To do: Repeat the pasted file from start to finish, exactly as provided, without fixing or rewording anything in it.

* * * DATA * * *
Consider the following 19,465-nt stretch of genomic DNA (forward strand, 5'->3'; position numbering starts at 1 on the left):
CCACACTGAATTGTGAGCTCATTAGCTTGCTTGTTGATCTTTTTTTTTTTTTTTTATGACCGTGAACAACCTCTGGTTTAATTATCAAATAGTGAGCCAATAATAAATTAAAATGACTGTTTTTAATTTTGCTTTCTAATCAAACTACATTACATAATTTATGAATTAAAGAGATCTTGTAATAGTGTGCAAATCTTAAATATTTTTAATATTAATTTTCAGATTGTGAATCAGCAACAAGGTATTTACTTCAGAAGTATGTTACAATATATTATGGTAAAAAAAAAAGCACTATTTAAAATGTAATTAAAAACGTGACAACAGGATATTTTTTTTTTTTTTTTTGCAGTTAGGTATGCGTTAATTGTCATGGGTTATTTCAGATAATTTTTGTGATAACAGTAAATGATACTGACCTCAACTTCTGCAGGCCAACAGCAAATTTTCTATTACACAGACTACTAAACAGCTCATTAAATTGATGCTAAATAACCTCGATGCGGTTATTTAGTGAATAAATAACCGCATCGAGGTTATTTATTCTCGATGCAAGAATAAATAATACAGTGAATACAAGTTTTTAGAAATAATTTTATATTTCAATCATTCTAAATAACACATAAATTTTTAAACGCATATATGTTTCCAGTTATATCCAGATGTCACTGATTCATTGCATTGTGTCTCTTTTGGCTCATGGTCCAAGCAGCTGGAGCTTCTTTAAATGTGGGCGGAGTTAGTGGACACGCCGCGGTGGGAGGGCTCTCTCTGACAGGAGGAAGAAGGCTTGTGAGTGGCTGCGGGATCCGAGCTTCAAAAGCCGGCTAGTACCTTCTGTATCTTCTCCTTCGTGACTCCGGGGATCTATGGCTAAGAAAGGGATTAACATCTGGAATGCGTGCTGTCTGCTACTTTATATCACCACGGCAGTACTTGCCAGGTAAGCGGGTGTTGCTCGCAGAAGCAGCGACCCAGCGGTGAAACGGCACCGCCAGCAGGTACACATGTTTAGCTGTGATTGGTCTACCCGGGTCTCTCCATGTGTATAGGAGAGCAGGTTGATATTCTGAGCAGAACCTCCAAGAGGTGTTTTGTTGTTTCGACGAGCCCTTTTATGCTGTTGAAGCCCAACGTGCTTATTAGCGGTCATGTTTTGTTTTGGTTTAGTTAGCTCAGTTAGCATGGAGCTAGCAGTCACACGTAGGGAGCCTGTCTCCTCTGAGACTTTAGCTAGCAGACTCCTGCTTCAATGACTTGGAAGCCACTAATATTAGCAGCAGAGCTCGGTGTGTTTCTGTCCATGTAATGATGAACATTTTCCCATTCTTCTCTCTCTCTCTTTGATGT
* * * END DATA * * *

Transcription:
Consider the following 19,465-nt stretch of genomic DNA (forward strand, 5'->3'; position numbering starts at 1 on the left):
CCACACTGAATTGTGAGCTCATTAGCTTGCTTGTTGATCTTTTTTTTTTTTTTTTATGACCGTGAACAACCTCTGGTTTAATTATCAAATAGTGAGCCAATAATAAATTAAAATGACTGTTTTTAATTTTGCTTTCTAATCAAACTACATTACATAATTTATGAATTAAAGAGATCTTGTAATAGTGTGCAAATCTTAAATATTTTTAATATTAATTTTCAGATTGTGAATCAGCAACAAGGTATTTACTTCAGAAGTATGTTACAATATATTATGGTAAAAAAAAAAGCACTATTTAAAATGTAATTAAAAACGTGACAACAGGATATTTTTTTTTTTTTTTTTGCAGTTAGGTATGCGTTAATTGTCATGGGTTATTTCAGATAATTTTTGTGATAACAGTAAATGATACTGACCTCAACTTCTGCAGGCCAACAGCAAATTTTCTATTACACAGACTACTAAACAGCTCATTAAATTGATGCTAAATAACCTCGATGCGGTTATTTAGTGAATAAATAACCGCATCGAGGTTATTTATTCTCGATGCAAGAATAAATAATACAGTGAATACAAGTTTTTAGAAATAATTTTATATTTCAATCATTCTAAATAACACATAAATTTTTAAACGCATATATGTTTCCAGTTATATCCAGATGTCACTGATTCATTGCATTGTGTCTCTTTTGGCTCATGGTCCAAGCAGCTGGAGCTTCTTTAAATGTGGGCGGAGTTAGTGGACACGCCGCGGTGGGAGGGCTCTCTCTGACAGGAGGAAGAAGGCTTGTGAGTGGCTGCGGGATCCGAGCTTCAAAAGCCGGCTAGTACCTTCTGTATCTTCTCCTTCGTGACTCCGGGGATCTATGGCTAAGAAAGGGATTAACATCTGGAATGCGTGCTGTCTGCTACTTTATATCACCACGGCAGTACTTGCCAGGTAAGCGGGTGTTGCTCGCAGAAGCAGCGACCCAGCGGTGAAACGGCACCGCCAGCAGGTACACATGTTTAGCTGTGATTGGTCTACCCGGGTCTCTCCATGTGTATAGGAGAGCAGGTTGATATTCTGAGCAGAACCTCCAAGAGGTGTTTTGTTGTTTCGACGAGCCCTTTTATGCTGTTGAAGCCCAACGTGCTTATTAGCGGTCATGTTTTGTTTTGGTTTAGTTAGCTCAGTTAGCATGGAGCTAGCAGTCACACGTAGGGAGCCTGTCTCCTCTGAGACTTTAGCTAGCAGACTCCTGCTTCAATGACTTGGAAGCCACTAATATTAGCAGCAGAGCTCGGTGTGTTTCTGTCCATGTAATGATGAACATTTTCCCATTCTTCTCTCTCTCTCTTTGATGT